The primary purpose of the project, as identified by MIGA, is to contribute to the increasing electricity demand in Vietnam. The project involves construction of a “102 megawatt hydropower plant on the Ma River in the Quan Hoa district, Thanh Hoa province in northeastern Vietnam. The facility will consist of a 43-meter high dam and a reservoir with a capacity of approximately 63.7 million cubic meters at normal water levels with a standard water level of 80 meters.” Additionally, the project will involve construction of a spillway, intake gate, penstock, powerhouse, discharge canal, water routes and access roads. Impacts for the project, including land acquisition, are expected to displace a total of 2,002 households (or 7,934 people), this, however, does not take into account downstream impacts, which are considered unable to be “fully determined” until after the dam is in operation.
Location: The Hoi Xuan hydropower project is planned for construction within the two provinces of Thanh Hoa and Hoa Binh, on the Ma river. “The project is located nearby the National highway 15A, 95km far from Hoa Binh town in the West, 195km far from Thanh Hoa province in the North-west, and 15km far from Hoi Xuan town, Quan Hoa district. The project is located on Ma river hydropower cascade, in the downstream of Trung Son hydropower, with 38.5 km from Trung Son hydropower.”
Resources needed: Land to be acquired
Risk Assessment: Category A.
The Multilateral Investment Guaranteed Agency (MIGA) classifies proposed projects based on the type, location, sensitivity, and scale of the project and the nature and severity of its potential environmental and social impacts. A proposed investment is classified as Category A, “if it may have potentially significant adverse social or environmental impacts that are diverse, irreversible, or unprecedented”.
APPLICABLE SOCIAL & ENVIRONMENTAL STANDARDS
MIGA documentation identifies some potential impacts as “reservoir flooded areas, relocation, loss of agricultural land, especially land for bamboo plantation, need for livelihood restoration, threats to ethnic/cultural identities in resettlement sites [and] increased drug use and trade among construction workers.”
OUR RISK ASSESSMENT
Based on the World Bank Group’s Multilateral Investment Guaranteed Agency project documents, this project poses potential risks to the following human rights:
Right to Culture-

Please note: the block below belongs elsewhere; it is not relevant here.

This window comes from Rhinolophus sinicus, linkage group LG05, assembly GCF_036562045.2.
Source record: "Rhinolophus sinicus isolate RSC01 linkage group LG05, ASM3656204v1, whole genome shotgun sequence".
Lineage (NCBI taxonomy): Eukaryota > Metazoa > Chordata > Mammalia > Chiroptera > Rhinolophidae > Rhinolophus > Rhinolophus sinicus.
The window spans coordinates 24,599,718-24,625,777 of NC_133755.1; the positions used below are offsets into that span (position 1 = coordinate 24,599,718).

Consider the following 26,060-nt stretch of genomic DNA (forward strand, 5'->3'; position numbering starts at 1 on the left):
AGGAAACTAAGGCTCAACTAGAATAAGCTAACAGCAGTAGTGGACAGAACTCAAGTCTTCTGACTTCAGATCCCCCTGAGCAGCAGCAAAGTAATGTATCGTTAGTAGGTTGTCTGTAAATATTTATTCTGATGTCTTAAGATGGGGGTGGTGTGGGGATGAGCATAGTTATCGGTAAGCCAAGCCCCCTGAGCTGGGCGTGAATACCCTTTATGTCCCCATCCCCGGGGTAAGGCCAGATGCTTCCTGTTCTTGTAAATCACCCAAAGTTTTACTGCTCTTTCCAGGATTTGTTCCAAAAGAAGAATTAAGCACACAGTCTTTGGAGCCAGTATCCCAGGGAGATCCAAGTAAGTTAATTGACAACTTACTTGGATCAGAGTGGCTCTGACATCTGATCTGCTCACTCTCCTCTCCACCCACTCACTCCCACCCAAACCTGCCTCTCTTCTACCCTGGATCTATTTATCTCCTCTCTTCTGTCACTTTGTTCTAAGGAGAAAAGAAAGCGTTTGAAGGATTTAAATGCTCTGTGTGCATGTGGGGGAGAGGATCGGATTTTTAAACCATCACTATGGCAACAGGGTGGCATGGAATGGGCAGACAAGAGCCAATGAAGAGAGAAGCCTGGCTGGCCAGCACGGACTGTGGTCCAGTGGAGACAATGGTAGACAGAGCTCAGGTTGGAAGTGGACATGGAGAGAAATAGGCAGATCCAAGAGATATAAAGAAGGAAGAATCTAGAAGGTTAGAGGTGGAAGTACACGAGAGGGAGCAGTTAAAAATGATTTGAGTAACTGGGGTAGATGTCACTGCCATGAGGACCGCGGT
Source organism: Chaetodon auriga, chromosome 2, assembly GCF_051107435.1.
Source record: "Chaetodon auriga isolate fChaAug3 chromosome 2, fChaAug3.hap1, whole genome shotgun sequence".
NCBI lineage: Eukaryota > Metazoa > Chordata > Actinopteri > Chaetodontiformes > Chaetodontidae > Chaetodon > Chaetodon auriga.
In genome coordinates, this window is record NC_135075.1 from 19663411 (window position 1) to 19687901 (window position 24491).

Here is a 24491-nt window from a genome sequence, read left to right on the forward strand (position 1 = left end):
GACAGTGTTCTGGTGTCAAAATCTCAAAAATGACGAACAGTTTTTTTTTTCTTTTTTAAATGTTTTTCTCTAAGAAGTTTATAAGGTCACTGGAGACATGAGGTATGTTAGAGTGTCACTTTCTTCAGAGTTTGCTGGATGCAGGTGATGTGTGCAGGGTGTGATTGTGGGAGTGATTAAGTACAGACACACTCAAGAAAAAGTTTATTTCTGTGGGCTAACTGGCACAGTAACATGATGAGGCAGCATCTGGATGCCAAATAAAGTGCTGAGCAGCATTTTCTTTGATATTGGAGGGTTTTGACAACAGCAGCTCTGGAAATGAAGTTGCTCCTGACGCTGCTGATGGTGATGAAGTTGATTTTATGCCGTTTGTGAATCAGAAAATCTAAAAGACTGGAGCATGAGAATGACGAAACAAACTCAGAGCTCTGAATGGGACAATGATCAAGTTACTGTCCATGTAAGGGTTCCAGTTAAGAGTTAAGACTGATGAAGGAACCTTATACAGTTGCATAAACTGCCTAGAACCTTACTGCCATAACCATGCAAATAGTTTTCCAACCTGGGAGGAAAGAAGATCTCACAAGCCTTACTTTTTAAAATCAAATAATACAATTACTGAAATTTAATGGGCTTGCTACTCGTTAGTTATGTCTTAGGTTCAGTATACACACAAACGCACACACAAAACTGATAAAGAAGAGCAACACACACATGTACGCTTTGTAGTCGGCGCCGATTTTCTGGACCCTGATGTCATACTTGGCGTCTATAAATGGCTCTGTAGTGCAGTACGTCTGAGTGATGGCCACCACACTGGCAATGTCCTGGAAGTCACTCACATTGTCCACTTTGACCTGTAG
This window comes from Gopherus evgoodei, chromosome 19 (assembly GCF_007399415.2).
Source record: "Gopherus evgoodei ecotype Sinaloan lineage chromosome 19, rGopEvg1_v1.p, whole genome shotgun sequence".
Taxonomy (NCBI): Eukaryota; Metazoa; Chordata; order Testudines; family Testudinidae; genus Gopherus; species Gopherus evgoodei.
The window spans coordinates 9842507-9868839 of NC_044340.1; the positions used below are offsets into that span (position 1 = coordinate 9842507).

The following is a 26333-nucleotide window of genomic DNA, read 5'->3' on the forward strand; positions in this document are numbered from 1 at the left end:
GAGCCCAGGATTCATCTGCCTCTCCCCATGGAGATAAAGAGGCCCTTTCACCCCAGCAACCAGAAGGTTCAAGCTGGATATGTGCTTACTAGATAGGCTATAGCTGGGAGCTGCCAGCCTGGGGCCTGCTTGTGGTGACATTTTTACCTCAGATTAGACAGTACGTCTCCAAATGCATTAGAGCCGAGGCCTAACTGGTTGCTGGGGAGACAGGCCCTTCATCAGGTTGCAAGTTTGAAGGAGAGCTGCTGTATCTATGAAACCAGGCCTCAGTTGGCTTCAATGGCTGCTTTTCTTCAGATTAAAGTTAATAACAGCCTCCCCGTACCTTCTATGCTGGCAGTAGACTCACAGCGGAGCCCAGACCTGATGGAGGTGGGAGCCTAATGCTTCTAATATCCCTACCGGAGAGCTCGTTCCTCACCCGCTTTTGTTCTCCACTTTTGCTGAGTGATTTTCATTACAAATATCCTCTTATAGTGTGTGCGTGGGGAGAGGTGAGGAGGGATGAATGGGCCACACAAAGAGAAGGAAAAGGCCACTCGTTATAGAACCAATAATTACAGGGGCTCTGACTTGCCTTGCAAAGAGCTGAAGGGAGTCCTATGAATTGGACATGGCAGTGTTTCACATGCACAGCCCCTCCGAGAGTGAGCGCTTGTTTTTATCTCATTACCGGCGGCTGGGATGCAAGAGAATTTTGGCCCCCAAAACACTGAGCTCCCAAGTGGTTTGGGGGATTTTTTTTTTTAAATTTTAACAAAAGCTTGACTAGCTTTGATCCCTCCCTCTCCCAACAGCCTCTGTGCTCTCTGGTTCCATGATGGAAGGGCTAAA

This project is due to impact the existing cemetery of Thanh Xuan and Tan Son province. However, “[t]he religious ceremonies when moving ancestors’ graves will be financed by the project.” Additionally, “[a] wall has been requested by the local community [which] will be built to separate the village graveyard from the construction worker camp.” Further, bank documentation projects a “[l]oss of traditional crafts. Villagers who have preserved hand weaving and brocade or bamboo weaving skills might not be able to continue or transmit their craft after resettlement.” Further, there is a potential “erosion of downstream historical/cultural artifacts.”
Right to Food-
This right is triggered due to the projected impact that “most project-affected households will be severely affected on their agricultural land. The capacity of these households to produce for their sustenance will be seriously impaired. Replacement agricultural land, the first priority stated in consultations, is an option that will be provided to both to relocated households and households affected by land loss only, in accordance with the resettlement policy framework.” While full use of the reservoir body is planned, “fishing resources are expected to decline after a few years of reservoir operation.”
Right to Freedom of Expression, Assembly and Association-
Bank documentation states that “[c]ollective assets and public works are [going to be] affected in 7 communes (Thanh Xuan, Phu Xuan, Phu Son, Phu Le, Phu Thanh, Trung Thanh, Van Mai) including one elementary school, one nursery school, one commune health station, one community house.” Additionally, “[s]chool dropout rates might increase among relocated households, particularly girls, due to income shock and the peak of labor during resettlement.”
Right to Health-